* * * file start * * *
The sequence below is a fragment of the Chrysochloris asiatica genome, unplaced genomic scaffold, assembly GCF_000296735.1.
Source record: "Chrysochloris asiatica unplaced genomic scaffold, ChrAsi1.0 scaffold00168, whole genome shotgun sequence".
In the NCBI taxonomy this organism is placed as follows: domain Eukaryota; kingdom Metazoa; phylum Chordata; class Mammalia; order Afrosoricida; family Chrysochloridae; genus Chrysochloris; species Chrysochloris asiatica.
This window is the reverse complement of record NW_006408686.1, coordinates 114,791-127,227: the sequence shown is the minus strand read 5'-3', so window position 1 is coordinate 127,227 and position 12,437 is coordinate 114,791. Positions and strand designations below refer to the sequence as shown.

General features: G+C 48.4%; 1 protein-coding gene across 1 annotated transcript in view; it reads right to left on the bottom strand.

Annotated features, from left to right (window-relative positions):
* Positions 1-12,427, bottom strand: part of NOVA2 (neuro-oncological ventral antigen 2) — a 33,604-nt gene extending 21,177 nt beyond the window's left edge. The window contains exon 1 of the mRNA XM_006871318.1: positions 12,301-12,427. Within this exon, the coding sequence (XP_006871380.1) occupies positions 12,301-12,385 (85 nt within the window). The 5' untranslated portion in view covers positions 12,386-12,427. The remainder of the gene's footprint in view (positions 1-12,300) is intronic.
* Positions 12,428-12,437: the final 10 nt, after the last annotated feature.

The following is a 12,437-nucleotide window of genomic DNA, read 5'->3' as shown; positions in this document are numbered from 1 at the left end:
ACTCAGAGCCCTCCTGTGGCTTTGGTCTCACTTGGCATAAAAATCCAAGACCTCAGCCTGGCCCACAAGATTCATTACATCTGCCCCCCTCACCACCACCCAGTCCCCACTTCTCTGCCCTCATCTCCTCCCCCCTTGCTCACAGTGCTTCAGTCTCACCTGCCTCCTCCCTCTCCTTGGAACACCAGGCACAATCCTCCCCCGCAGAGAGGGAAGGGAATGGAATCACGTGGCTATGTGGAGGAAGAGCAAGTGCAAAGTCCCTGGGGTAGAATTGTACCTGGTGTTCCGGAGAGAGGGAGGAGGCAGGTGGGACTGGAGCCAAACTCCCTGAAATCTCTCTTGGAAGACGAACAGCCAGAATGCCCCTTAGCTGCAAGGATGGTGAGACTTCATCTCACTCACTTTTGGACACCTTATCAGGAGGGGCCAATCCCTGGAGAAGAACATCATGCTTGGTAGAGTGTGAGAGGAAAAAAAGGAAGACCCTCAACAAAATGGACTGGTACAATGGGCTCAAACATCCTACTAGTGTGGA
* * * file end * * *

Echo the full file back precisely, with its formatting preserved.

The sequence below is a fragment of the Chrysochloris asiatica genome, unplaced genomic scaffold, assembly GCF_000296735.1.
Source record: "Chrysochloris asiatica unplaced genomic scaffold, ChrAsi1.0 scaffold00168, whole genome shotgun sequence".
In the NCBI taxonomy this organism is placed as follows: domain Eukaryota; kingdom Metazoa; phylum Chordata; class Mammalia; order Afrosoricida; family Chrysochloridae; genus Chrysochloris; species Chrysochloris asiatica.
This window is the reverse complement of record NW_006408686.1, coordinates 114,791-127,227: the sequence shown is the minus strand read 5'-3', so window position 1 is coordinate 127,227 and position 12,437 is coordinate 114,791. Positions and strand designations below refer to the sequence as shown.

General features: G+C 48.4%; 1 protein-coding gene across 1 annotated transcript in view; it reads right to left on the bottom strand.

Annotated features, from left to right (window-relative positions):
* Positions 1-12,427, bottom strand: part of NOVA2 (neuro-oncological ventral antigen 2) — a 33,604-nt gene extending 21,177 nt beyond the window's left edge. The window contains exon 1 of the mRNA XM_006871318.1: positions 12,301-12,427. Within this exon, the coding sequence (XP_006871380.1) occupies positions 12,301-12,385 (85 nt within the window). The 5' untranslated portion in view covers positions 12,386-12,427. The remainder of the gene's footprint in view (positions 1-12,300) is intronic.
* Positions 12,428-12,437: the final 10 nt, after the last annotated feature.

The following is a 12,437-nucleotide window of genomic DNA, read 5'->3' as shown; positions in this document are numbered from 1 at the left end:
ACTCAGAGCCCTCCTGTGGCTTTGGTCTCACTTGGCATAAAAATCCAAGACCTCAGCCTGGCCCACAAGATTCATTACATCTGCCCCCCTCACCACCACCCAGTCCCCACTTCTCTGCCCTCATCTCCTCCCCCCTTGCTCACAGTGCTTCAGTCTCACCTGCCTCCTCCCTCTCCTTGGAACACCAGGCACAATCCTCCCCCGCAGAGAGGGAAGGGAATGGAATCACGTGGCTATGTGGAGGAAGAGCAAGTGCAAAGTCCCTGGGGTAGAATTGTACCTGGTGTTCCGGAGAGAGGGAGGAGGCAGGTGGGACTGGAGCCAAACTCCCTGAAATCTCTCTTGGAAGACGAACAGCCAGAATGCCCCTTAGCTGCAAGGATGGTGAGACTTCATCTCACTCACTTTTGGACACCTTATCAGGAGGGGCCAATCCCTGGAGAAGAACATCATGCTTGGTAGAGTGTGAGAGGAAAAAAAGGAAGACCCTCAACAAAATGGACTGGTACAATGGGCTCAAACATCCTACTAGTGTGGA